Q: Are the Browns ready to rebrand The Dawg Pound into The Danger Zone? The time feels right. Talk to me, Goose.
— Kenny Loggins of Elyria
A: I hope you’re not just looking for royalties. And quit stealing my “talk to me, Goose” line.
But seriously, this would be the time to make the switch. The last business regime, led by Alec Scheiner, went all-in with the “Dawg Pound” slogan and it hasn’t gained traction. The original Dawg Pound was a 1980s creation that evolved into the one rabid segment of the old stadium. It felt forced to have it cover the entire fan base.
As for “Danger Zone,” it’s certainly hot right now with Baker Mayfield “feeling dangerous” and the leader of the culture change well under way within Berea. Strike while the iron’s hot.
Q: What happens in #TheLand if the #Browns do what they need to and win out, and the needed teams all lose 2 of 3 games?
A: In a word: pandemonium.
The season is already a huge success at 6-7-1 after going winless in 2017. A trip to the playoffs after starting 2-6-1 and firing coach Hue Jackson would qualify as a miracle.
I love that fans and players can be excited and hopeful when I have almost all of my Christmas shopping done. But it’s still a long shot for everything to fall into place for the Browns to reach the postseason. So if they run the table, get help and get to play in January, Northeast Ohio won’t be able to contain itself.
Keep your fingers crossed.
Q: Could the argument be made that wins earlier in the season would have kept Hue Jackson around, which may have prevented growth and development of the roster and further distorted the win/loss record?
Looking back with regret on the gut-wrenching early season losses to New Orleans, Oakland and Tampa Bay is only natural. The simplistic view is that those defeats will likely keep the Browns out of the playoffs.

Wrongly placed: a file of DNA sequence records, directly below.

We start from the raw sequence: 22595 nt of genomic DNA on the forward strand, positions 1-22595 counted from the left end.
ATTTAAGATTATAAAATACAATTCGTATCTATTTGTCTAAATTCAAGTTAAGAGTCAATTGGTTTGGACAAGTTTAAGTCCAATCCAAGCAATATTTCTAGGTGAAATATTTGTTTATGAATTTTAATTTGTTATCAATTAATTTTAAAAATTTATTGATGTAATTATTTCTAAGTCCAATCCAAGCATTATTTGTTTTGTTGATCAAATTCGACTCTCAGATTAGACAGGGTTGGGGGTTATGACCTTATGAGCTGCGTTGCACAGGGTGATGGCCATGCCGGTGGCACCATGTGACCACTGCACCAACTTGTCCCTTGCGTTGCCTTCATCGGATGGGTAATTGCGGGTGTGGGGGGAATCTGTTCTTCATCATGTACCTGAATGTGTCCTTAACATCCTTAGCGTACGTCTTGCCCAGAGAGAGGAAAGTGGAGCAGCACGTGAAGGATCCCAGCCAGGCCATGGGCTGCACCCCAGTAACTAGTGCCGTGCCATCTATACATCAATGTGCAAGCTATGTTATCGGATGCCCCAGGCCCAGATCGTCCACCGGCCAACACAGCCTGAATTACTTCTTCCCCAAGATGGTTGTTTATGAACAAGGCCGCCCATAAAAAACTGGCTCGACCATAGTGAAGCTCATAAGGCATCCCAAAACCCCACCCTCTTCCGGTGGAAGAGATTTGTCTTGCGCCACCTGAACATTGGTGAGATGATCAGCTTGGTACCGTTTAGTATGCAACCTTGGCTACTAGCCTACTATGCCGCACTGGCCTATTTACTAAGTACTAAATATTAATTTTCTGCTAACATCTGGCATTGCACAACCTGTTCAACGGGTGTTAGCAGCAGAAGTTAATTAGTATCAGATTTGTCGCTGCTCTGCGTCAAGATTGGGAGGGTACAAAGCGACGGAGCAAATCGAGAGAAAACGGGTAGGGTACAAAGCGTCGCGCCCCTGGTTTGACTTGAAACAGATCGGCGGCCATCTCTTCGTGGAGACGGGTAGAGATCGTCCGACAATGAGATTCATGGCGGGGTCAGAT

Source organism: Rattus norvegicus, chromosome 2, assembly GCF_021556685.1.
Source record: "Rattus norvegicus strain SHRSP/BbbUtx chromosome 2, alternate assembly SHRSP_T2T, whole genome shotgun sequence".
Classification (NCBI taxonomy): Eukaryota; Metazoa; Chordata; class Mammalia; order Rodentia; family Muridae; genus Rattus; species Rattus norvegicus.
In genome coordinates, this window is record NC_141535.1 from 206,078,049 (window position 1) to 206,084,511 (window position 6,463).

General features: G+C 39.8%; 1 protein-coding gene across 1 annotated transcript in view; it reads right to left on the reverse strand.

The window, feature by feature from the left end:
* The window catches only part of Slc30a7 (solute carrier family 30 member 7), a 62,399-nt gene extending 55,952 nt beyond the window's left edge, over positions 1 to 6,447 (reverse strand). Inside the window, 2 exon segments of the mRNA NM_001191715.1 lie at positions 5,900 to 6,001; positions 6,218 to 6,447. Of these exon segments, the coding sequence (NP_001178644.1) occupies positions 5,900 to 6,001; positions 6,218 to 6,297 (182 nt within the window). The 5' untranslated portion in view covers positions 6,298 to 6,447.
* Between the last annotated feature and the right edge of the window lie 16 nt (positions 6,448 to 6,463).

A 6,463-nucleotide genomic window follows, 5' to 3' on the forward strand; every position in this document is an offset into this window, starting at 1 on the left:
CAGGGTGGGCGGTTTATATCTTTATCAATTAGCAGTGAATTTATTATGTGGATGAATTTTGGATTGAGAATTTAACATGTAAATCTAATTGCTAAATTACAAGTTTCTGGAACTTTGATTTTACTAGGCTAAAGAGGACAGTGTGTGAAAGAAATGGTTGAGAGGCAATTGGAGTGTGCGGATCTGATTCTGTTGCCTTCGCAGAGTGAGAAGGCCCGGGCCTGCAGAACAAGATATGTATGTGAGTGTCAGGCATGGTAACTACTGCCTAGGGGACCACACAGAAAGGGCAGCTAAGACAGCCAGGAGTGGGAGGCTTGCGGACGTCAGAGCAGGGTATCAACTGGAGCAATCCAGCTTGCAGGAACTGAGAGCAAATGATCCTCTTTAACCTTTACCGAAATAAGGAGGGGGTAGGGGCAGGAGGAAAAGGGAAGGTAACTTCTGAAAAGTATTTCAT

But the complete picture includes the firing of Jackson and offensive coordinator Todd Haley. If the Browns had started 4-3-1 instead of 2-5-1, general manager John Dorsey would’ve had a lot harder time convincing owners Dee and Jimmy Haslam to make the midseason moves. It’s highly doubtful the Browns would’ve gone on the same 4-1 run under Jackson, and there’s no argument the Browns needed to make a coaching change moving forward.
So maybe those losses are a good thing, after all.
Q: Browns No. 2 and 3 QBs moving forward — What type? Keep Drew Stanton?
A: An interesting question. With the franchise guy already on board, GM John Dorsey could go one of two ways. He could find the best possible No. 2 QB in case Mayfield gets injured. You’d hate to lose all the momentum from this season just because Mayfield was out for a while. Nick Foles winning the Super Bowl for the Eagles last year is the perfect example.
Dorsey could also choose to draft a young quarterback with potential who can grow with Mayfield and become a trade asset down the line.
As for Stanton, I’d be surprised if he’s not on the roster next season. He’s been great for Mayfield, who raved about Stanton’s influence again after the win Saturday night in Denver. Stanton can still play, so he could be the No. 2 if Dorsey goes young with the quarterback to replace Tyrod Taylor, who will leave in free agency after the season.
Q: Chad Thomas … what’s the story?
A: File him in the Austin Corbett category.
Thomas was raw coming out of Miami and the coaching staff hasn’t felt comfortable putting him on the field. He’s been a healthy scratch seven times, including the last six games. He was also active thee times but didn’t play and hasn’t registered a statistic in four games.
That’s disappointing for a third-round pick (No. 67 overall), but it’s too early to make any long-term judgments. He has the necessary size (6-foot-5, 278 pounds) and told me recently he’s good enough to contribute right now. It wouldn’t surprise me if he makes a big jump next season.